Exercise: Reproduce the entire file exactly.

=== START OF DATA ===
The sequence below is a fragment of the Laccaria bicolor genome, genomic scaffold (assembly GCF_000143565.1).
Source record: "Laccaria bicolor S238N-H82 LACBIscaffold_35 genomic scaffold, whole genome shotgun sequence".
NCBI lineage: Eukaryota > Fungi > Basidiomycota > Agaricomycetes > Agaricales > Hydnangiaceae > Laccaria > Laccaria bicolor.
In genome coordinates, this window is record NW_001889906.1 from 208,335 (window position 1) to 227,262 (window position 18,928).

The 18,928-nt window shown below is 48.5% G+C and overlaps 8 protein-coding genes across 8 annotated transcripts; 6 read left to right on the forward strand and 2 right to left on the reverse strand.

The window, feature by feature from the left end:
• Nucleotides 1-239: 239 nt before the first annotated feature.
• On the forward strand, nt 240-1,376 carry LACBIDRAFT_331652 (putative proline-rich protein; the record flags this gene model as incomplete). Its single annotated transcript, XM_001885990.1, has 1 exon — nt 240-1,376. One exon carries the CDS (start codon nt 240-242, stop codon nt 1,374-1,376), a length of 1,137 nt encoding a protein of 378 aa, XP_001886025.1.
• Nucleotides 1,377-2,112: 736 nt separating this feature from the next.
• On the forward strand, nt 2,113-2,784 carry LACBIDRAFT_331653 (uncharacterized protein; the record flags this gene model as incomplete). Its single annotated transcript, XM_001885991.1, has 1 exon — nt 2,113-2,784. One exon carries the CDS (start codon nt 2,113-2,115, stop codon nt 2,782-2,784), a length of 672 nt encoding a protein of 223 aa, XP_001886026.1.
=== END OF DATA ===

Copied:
The sequence below is a fragment of the Laccaria bicolor genome, genomic scaffold (assembly GCF_000143565.1).
Source record: "Laccaria bicolor S238N-H82 LACBIscaffold_35 genomic scaffold, whole genome shotgun sequence".
NCBI lineage: Eukaryota > Fungi > Basidiomycota > Agaricomycetes > Agaricales > Hydnangiaceae > Laccaria > Laccaria bicolor.
In genome coordinates, this window is record NW_001889906.1 from 208,335 (window position 1) to 227,262 (window position 18,928).

The 18,928-nt window shown below is 48.5% G+C and overlaps 8 protein-coding genes across 8 annotated transcripts; 6 read left to right on the forward strand and 2 right to left on the reverse strand.

The window, feature by feature from the left end:
• Nucleotides 1-239: 239 nt before the first annotated feature.
• On the forward strand, nt 240-1,376 carry LACBIDRAFT_331652 (putative proline-rich protein; the record flags this gene model as incomplete). Its single annotated transcript, XM_001885990.1, has 1 exon — nt 240-1,376. One exon carries the CDS (start codon nt 240-242, stop codon nt 1,374-1,376), a length of 1,137 nt encoding a protein of 378 aa, XP_001886025.1.
• Nucleotides 1,377-2,112: 736 nt separating this feature from the next.
• On the forward strand, nt 2,113-2,784 carry LACBIDRAFT_331653 (uncharacterized protein; the record flags this gene model as incomplete). Its single annotated transcript, XM_001885991.1, has 1 exon — nt 2,113-2,784. One exon carries the CDS (start codon nt 2,113-2,115, stop codon nt 2,782-2,784), a length of 672 nt encoding a protein of 223 aa, XP_001886026.1.